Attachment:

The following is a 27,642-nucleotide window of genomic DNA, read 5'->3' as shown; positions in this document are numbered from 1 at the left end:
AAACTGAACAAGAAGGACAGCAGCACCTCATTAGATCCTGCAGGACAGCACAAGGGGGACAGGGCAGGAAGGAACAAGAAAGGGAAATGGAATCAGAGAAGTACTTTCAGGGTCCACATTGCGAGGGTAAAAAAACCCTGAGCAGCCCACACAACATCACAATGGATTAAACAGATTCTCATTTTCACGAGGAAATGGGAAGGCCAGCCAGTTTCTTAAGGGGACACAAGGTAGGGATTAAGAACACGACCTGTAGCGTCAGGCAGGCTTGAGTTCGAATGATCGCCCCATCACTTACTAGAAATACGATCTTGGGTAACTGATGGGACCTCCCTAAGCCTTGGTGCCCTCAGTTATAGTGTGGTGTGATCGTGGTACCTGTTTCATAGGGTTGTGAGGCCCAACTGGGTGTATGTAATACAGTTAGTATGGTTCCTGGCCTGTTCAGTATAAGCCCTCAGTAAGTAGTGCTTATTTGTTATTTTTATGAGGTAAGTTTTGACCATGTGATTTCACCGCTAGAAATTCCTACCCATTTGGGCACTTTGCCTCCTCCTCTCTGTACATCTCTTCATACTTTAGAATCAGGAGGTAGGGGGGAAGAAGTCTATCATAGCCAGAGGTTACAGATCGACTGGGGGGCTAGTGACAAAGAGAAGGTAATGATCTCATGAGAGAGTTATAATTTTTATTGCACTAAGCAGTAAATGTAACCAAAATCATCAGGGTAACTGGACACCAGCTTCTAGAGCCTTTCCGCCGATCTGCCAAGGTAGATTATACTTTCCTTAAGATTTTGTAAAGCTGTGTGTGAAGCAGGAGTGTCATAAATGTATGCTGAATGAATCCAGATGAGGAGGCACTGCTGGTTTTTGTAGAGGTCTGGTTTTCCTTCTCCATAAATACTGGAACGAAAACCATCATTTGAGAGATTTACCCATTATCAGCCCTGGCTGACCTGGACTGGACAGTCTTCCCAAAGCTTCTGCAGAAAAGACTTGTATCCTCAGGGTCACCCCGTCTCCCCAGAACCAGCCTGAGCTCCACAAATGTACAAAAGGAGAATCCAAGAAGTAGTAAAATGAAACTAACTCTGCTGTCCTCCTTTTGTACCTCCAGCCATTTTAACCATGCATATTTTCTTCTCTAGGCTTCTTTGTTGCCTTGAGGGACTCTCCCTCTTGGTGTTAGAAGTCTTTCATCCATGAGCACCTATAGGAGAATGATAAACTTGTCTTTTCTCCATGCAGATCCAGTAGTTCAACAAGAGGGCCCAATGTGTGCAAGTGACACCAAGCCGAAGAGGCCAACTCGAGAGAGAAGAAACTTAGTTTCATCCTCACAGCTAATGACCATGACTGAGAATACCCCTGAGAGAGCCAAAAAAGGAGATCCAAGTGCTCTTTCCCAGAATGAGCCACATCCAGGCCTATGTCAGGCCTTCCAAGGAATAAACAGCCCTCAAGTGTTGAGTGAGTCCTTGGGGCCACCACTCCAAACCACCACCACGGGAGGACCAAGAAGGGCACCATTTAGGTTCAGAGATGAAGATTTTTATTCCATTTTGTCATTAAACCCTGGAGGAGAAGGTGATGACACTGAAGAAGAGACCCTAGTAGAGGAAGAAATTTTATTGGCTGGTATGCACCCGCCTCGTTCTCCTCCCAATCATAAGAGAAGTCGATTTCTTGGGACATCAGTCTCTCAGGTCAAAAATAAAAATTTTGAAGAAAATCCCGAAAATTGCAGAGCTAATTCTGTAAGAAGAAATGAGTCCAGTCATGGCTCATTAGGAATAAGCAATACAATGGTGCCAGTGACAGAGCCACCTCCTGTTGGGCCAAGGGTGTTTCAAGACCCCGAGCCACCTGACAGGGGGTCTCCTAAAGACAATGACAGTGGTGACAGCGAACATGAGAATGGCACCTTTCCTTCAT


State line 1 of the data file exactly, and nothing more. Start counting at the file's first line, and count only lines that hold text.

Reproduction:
The following is a 27,642-nucleotide window of genomic DNA, read 5'->3' as shown; positions in this document are numbered from 1 at the left end: